# new proof of Halasz inequality

In Mean values of multiplicative functions over function fields the mention a proof of Halasz inequality in one of their future pre-prints. In fact here is an a proof from 1999.

I would like to see a proof in any way shape or form, as it might lead to a proof of the prime number theorem.

There are various statements floating around here are two:

[1,3] Let $f : \mathbb{N} \to \mathbb{C}$ be multiplicative function such that $|f(n)| \leq 1$. Then if we establish for all real numbers $|t| < T$ that: $$\sum_{p < x} \frac{1 - \mathrm{Re}[\, f(p) p^{-it} \,]}{p} \geq M$$ then the average value of $f(n)$ is quite small: $$\frac{1}{x} \sum_{n < x} f(n) \ll (1+M)e^{-M} + \frac{1}{\sqrt{T}}$$ even the "cheap" version stated in the blog might already imply the prime number theorem.

[2] If the mean value of $f$ is "large" in absolute value, then $f(n)$ pretends to be $n^{it}$ for some "small" real $t$. Here, pretending is defined in terms of Kullback-Liebler distance:

$$\mathbb{D}(f, g; x)^2 = \sum_{p \leq x} \frac{1 - \mathrm{Re}\big[\,f(p)\overline{g(p)}\,\big]}{p}$$

All of the proofs seem long and technical, and the new proof may not be much simpler. I still might like to know if the weaker version implies PNT

• I do not see any connection to the Kullback-Liebler . Maybe we should call it "Mochizuki norm" instead? – aosjckajsd Jul 6 '16 at 19:22
• @aosjckajsd are you joking? – john mangual Jul 6 '16 at 20:27
• Yes! But you should be up-voting me instead of asking questions. – aosjckajsd Jul 6 '16 at 20:30

Heuristically (and in fact rigorously with a bit of work) we have $$\sum_{p \leq x} \frac{1 + \Re(p^{it})}{p} = \log\log x + \Re \log \zeta(1 + \frac{1}{\log x} + it) + O(1)$$ Therefore if $\zeta$ has a zero at $1 + iu$ then the hyp othesis of Halasz's theorem fails and it doesn't imply the Prime number theorem. So you get the Prime Number Theorem from Halasz + non-vanishing of $\zeta(s)$ on the $1$-line.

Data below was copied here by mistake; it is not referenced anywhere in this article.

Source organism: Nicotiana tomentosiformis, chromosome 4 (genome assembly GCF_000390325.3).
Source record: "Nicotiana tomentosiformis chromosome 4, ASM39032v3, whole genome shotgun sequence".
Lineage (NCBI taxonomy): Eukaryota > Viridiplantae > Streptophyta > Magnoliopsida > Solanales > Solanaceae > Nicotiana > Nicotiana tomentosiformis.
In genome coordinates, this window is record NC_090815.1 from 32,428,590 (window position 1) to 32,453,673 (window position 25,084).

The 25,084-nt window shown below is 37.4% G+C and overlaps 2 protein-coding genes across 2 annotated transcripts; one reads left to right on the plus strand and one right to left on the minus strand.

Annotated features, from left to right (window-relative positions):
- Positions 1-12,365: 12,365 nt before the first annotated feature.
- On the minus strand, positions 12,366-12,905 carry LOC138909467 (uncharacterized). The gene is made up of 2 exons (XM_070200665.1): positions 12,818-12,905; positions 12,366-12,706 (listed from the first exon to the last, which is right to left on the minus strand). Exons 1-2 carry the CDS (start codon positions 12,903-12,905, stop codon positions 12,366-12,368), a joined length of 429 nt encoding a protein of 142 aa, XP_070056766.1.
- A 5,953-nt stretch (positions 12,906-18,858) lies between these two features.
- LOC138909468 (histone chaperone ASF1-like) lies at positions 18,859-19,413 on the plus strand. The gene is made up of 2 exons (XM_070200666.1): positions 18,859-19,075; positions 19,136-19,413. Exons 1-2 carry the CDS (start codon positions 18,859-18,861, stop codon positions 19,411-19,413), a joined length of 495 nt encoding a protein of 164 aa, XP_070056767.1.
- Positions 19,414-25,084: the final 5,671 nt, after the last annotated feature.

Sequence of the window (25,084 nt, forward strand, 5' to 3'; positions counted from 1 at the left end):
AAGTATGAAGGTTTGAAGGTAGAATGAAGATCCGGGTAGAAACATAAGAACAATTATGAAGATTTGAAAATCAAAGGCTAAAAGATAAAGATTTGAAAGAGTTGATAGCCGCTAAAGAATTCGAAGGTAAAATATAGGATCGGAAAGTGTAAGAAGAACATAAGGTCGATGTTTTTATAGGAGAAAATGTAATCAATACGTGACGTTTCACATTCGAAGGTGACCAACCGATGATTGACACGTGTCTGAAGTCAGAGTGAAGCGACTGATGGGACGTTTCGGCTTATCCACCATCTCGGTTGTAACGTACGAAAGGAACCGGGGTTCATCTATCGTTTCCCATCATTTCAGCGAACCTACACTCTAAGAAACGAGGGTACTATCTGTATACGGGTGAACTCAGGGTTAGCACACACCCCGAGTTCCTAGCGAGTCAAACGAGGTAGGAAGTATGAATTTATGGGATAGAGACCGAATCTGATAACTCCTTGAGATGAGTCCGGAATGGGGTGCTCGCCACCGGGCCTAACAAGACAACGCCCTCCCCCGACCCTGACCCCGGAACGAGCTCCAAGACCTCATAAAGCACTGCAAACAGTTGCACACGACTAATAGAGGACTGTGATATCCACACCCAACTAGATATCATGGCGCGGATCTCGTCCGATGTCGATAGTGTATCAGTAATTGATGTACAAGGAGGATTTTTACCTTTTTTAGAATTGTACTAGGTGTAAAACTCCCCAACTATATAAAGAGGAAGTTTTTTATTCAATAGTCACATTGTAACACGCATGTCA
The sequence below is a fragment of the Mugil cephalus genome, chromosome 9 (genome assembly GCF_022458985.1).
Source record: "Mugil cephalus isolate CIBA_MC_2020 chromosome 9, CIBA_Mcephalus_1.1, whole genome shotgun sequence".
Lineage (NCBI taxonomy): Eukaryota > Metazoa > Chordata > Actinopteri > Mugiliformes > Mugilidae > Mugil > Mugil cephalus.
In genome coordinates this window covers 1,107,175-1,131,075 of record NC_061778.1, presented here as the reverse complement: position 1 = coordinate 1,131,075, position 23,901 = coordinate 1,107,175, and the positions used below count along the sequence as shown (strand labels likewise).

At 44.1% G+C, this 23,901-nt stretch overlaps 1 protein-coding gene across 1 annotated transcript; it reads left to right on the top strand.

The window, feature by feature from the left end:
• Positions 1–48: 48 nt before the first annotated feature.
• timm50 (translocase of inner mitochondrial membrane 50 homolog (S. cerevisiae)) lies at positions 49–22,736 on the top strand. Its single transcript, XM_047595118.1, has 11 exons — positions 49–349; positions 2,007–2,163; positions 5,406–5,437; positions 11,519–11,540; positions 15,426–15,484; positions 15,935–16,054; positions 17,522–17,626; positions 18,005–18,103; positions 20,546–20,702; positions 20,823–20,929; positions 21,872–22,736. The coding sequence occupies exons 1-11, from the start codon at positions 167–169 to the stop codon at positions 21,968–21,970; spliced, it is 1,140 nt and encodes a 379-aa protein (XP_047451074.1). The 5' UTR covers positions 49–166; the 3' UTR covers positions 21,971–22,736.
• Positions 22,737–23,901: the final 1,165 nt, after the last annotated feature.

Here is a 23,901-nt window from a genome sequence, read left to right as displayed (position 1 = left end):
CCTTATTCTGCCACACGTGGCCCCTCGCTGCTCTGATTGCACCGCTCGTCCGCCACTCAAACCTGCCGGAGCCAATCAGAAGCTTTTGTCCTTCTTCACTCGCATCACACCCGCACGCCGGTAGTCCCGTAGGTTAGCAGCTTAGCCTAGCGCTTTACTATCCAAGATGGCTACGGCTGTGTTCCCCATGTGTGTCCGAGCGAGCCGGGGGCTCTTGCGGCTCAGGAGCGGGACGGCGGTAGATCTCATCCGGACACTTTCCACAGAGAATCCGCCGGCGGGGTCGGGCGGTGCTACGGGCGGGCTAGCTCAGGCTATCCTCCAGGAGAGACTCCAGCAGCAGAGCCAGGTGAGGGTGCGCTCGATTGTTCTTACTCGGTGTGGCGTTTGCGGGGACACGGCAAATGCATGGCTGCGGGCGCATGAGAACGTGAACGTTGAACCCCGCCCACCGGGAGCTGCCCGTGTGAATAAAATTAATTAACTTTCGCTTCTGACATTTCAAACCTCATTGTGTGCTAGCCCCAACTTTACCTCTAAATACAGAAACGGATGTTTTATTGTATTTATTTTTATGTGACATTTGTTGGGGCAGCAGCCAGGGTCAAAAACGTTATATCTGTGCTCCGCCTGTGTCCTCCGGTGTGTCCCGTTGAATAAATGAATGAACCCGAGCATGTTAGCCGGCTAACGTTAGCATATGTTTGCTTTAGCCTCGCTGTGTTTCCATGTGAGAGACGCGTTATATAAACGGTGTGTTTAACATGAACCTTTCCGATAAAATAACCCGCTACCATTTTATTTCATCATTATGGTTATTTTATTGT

• Can the ignorant masses explain why they are down-voting a correct answer? – aosjckajsd Jul 6 '16 at 23:00

It has been over a year since I asked. The rumor it was being worked on (in fact clearly stated by the authors). I note that two papers came out yesterday:

For both papers, authors are: Andrew Granville, Adam J Harper, Kannan Soundararajan.

I was looking for any proof of Halasz theorem, completing a develoment of the "pretentious" approach to number theory. Here's the lemma they build it from: an averaging formula.

$$\int_{-T}^T \left|\frac{a_n\,\Lambda(n)}{n^{1+it}} \right|^2 \, dt \ll \sum_{T^2 \leq n \leq x} \frac{|a_n|^2\Lambda(n)}{n}$$

I am not a specialist in analytic number theory and these averages look rather technical and in need of interpretation. They say the proof splits into a combinaorial part and an analytic part.

Combinatorics and Real Analysis are very broad areas with a wide range of techniques available. At least, in 6 short pages, we have the result.

The combinatorial lemma looks like many we have seen before: $$\sum_{n \leq x} f(n) = \frac{1}{\log x} \sum_{n\leq x} f(n) \big( \log n + \log x/ n \big) = \frac{1}{\log x} \sum_{mp \leq x} f(m)f(p) \log x + O \left( \frac{x}{\log x} \right)$$
This is a double convolution which gets turned into a triple convolution. However, it is a "triple convolution" after discarding many primes and only approximately. $$(\log x)^4 < p < \frac{x}{2}$$ They do this to make the proof work. For me, an outsider, it takes a bit of thought too appreciate why these substitutions are OK.